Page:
That is not actually true but often claimed. Check the surviveability during the first trimester. Then check up to, say, 20 weeks. Then discover the wonderful high frequency of interventricular hemorrhages requiring permanent shunting.
The organs simply are not mature enough for "SCIENCE" to sustain them.
which creates a "bright line" that does not actually exist. Development is a continuum. Nevertheless, sufficient development of the lungs does remain a pretty "bright" line.Casey simplified matters by dividing things into two stages: Pre-viable and post-viable.
Anyways, beyond quibbling:
Which I never had a problem with. Those who bitch about the "Right to Privacy" do not understand United States history, particularly relevant to the Revolutionary period, nor the 10th Amendment. I remind them that there is no "Right to Breath" in the U.S. Constitution either. The 10th rather existed for that very reason.Now I'm pretty sure the test is no "undue burden" on abortions when the fetus is not viable. But it still rests on Roe's fundamental right to "privacy" re abortions language.
Then, after drinking the bong water, they would invalidate a number of cases. But if we are in Cloud Cuckoo Land, since the Congress determines the jurisdiction of the Federal Courts, Congress could remove SCOTUS' judicial review. Its ability to declare an act "unconstitutional" is not a power given to it in the U.S. Constitution; it is a power John Jay's court famously declared it had which everyone sort of agrees is a "good idea." However, returning to reality, denial of a Right to Privacy undermines a number of rights that are in U.S. Constitution.If, in the unlikely event the Court wanted to, I think it could say "That whole fundamental right to 'privacy' thing in the Fourteenth Amendment? Yeah. We were high when we wrote that. Roe and everything that follows is out. States can do whatever the fuck they want to with abortion. Fight it out on the state level and a pox on both your houses."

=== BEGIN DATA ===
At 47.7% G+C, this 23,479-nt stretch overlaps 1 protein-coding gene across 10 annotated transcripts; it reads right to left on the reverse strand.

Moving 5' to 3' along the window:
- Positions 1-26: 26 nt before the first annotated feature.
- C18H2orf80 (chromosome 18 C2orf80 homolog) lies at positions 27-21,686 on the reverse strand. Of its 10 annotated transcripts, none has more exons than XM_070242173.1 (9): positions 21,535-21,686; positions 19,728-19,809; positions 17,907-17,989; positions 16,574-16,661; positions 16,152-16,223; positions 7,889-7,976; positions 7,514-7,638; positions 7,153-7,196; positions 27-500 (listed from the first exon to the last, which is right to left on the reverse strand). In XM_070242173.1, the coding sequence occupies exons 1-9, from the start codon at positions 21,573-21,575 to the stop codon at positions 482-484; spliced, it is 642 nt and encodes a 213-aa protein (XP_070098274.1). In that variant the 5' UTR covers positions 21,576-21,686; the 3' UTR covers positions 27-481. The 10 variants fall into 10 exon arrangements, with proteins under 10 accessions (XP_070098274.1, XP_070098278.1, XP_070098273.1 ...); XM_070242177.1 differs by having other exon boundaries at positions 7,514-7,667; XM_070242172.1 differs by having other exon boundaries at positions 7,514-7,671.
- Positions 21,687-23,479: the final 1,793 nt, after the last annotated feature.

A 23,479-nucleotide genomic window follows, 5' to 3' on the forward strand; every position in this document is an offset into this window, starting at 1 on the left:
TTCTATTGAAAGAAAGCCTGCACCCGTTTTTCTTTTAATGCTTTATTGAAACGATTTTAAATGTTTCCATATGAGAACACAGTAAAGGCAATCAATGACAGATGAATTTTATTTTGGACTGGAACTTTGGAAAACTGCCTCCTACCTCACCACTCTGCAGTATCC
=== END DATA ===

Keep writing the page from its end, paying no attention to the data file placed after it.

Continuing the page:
If you have no "Right to Privacy," how can you object to a search? Notice that I did not write "seizure." Frankly, though I dislike the "THE FOUNDING FATHERERERS WOULD HAVE AGREED THAT YOU ARE HITLER!!!" appeals, I rather think if someone raised the subject of privacy, various ones would have thought, "what? Really? We need to put that in? Fine! Madison? You have a quill?"
* Somewhere in the Due Process Clause of the Fourteenth Amendment there is a fundamental right to "privacy." Don't ask anyone to show you the specific wording, just believe them when the tell you "It's there."
I suppose you could call privacy a "privilege or immunity."No State shall make or enforce any law which shall abridge the privileges or immunities of citizens of the United States
Again, it was a right too obvious for the Founding Fathers [Tm.--Ed.] to specify. People excoriate Blackmun on his "penumbrae" or whatever, but if the Founding Fathers did not value a right to privacy why would they codify rights that are based on it?